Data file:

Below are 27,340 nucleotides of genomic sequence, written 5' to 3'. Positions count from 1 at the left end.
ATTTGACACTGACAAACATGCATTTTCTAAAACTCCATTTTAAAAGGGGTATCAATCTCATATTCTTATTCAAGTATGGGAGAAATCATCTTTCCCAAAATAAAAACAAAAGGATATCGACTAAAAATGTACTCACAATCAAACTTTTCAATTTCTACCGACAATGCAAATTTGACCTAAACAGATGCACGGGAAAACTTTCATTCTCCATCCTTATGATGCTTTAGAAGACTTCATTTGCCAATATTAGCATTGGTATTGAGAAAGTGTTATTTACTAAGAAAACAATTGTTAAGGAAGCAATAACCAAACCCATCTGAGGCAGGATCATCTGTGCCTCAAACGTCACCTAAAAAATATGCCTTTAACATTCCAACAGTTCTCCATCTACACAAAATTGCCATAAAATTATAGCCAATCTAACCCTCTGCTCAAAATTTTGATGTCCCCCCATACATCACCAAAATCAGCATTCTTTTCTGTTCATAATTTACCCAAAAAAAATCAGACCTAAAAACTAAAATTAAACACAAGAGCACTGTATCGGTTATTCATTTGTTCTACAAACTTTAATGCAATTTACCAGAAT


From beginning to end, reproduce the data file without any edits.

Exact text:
Below are 27,340 nucleotides of genomic sequence, written 5' to 3'. Positions count from 1 at the left end.
ATTTGACACTGACAAACATGCATTTTCTAAAACTCCATTTTAAAAGGGGTATCAATCTCATATTCTTATTCAAGTATGGGAGAAATCATCTTTCCCAAAATAAAAACAAAAGGATATCGACTAAAAATGTACTCACAATCAAACTTTTCAATTTCTACCGACAATGCAAATTTGACCTAAACAGATGCACGGGAAAACTTTCATTCTCCATCCTTATGATGCTTTAGAAGACTTCATTTGCCAATATTAGCATTGGTATTGAGAAAGTGTTATTTACTAAGAAAACAATTGTTAAGGAAGCAATAACCAAACCCATCTGAGGCAGGATCATCTGTGCCTCAAACGTCACCTAAAAAATATGCCTTTAACATTCCAACAGTTCTCCATCTACACAAAATTGCCATAAAATTATAGCCAATCTAACCCTCTGCTCAAAATTTTGATGTCCCCCCATACATCACCAAAATCAGCATTCTTTTCTGTTCATAATTTACCCAAAAAAAATCAGACCTAAAAACTAAAATTAAACACAAGAGCACTGTATCGGTTATTCATTTGTTCTACAAACTTTAATGCAATTTACCAGAAT